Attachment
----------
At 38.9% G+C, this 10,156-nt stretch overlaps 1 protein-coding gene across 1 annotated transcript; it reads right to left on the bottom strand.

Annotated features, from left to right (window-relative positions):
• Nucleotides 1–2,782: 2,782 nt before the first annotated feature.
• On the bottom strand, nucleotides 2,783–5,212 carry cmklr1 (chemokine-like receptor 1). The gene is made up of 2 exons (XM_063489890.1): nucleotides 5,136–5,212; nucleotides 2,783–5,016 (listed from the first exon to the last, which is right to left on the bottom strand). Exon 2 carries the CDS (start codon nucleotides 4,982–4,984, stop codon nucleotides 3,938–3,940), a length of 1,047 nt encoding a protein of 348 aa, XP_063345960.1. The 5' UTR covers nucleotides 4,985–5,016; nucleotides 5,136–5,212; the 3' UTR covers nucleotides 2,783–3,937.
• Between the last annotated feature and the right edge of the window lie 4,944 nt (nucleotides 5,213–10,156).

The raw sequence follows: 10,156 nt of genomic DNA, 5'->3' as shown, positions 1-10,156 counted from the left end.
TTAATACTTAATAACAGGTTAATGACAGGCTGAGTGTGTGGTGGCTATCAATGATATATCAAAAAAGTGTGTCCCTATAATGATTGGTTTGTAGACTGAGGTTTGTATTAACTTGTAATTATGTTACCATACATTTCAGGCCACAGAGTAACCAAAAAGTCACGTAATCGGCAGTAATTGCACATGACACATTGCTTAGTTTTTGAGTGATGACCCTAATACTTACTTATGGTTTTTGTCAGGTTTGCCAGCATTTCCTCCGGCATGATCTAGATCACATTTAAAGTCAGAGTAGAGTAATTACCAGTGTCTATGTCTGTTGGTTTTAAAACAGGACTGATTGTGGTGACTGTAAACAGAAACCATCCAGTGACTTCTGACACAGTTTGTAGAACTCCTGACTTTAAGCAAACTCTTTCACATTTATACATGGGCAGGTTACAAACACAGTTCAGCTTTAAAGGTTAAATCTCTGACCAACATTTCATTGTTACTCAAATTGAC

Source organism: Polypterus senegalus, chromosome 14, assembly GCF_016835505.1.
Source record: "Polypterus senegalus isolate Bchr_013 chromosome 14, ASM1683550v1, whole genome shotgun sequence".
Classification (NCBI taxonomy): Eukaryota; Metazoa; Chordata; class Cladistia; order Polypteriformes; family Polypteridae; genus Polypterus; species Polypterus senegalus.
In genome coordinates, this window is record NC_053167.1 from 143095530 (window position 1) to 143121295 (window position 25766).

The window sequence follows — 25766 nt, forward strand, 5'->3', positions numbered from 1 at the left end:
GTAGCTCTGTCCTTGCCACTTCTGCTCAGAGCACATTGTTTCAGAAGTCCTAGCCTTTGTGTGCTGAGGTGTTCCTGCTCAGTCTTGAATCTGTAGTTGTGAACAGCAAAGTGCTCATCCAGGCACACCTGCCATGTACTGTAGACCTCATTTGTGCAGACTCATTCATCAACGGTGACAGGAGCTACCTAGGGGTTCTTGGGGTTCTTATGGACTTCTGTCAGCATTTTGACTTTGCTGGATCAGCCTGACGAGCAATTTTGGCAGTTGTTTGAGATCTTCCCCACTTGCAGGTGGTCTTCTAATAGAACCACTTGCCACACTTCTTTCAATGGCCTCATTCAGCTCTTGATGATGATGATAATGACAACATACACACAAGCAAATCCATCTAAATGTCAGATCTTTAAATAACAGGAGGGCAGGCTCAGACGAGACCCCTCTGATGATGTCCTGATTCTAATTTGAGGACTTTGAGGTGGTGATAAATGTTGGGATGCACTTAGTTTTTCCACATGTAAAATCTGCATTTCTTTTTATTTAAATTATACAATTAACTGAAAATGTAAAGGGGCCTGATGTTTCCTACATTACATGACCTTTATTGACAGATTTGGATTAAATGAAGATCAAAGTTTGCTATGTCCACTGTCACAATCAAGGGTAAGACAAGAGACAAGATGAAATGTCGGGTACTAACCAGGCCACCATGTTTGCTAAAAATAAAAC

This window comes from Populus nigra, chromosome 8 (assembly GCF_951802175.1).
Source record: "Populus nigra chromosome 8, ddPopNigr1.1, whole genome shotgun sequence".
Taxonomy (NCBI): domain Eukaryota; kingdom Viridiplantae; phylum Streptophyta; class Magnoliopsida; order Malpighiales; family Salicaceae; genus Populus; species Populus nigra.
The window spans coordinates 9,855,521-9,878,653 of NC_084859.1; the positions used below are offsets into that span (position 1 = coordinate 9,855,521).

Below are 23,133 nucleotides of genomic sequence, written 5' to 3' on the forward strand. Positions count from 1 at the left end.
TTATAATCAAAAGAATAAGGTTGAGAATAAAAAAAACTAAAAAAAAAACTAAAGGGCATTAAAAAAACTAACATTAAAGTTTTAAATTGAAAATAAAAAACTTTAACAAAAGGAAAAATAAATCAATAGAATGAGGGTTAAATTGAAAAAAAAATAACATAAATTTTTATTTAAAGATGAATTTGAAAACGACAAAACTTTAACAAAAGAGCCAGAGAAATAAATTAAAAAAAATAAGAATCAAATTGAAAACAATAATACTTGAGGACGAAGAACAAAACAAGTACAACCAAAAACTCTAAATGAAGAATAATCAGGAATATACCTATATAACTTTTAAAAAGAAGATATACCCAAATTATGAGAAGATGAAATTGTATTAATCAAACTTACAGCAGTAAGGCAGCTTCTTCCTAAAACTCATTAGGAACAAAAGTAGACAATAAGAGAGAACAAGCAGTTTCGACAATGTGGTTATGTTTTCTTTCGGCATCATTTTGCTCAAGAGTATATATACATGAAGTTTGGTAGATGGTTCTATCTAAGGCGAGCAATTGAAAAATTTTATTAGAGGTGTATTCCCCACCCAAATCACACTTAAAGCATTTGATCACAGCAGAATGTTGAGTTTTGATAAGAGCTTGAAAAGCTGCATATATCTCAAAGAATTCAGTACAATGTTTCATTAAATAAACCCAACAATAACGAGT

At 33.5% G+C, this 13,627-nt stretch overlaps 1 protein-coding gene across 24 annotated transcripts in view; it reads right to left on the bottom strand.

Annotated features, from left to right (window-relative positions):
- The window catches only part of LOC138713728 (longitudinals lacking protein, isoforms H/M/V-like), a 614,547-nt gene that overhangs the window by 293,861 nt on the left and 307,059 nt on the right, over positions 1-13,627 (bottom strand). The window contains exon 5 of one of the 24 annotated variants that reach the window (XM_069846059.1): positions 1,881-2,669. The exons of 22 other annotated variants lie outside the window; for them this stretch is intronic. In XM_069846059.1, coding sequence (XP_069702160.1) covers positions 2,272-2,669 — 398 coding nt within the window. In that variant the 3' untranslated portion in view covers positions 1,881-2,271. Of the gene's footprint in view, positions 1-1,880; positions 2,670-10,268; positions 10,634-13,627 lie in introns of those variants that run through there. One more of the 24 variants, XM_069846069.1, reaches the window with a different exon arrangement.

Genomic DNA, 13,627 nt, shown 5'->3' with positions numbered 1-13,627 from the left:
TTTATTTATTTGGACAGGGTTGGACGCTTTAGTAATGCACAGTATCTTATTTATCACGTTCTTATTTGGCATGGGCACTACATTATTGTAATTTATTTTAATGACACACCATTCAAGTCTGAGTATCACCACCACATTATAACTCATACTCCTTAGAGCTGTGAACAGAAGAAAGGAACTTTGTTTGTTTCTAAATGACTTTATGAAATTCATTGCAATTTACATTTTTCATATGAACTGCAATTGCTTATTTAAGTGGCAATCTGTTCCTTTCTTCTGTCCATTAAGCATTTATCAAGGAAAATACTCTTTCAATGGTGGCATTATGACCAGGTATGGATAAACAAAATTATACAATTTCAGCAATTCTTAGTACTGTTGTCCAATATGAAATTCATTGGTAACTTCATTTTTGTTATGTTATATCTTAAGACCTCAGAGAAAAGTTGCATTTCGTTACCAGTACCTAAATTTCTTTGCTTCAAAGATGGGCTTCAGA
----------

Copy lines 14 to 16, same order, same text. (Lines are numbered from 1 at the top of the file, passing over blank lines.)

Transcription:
This window comes from Populus nigra, chromosome 8 (assembly GCF_951802175.1).
Source record: "Populus nigra chromosome 8, ddPopNigr1.1, whole genome shotgun sequence".
Taxonomy (NCBI): domain Eukaryota; kingdom Viridiplantae; phylum Streptophyta; class Magnoliopsida; order Malpighiales; family Salicaceae; genus Populus; species Populus nigra.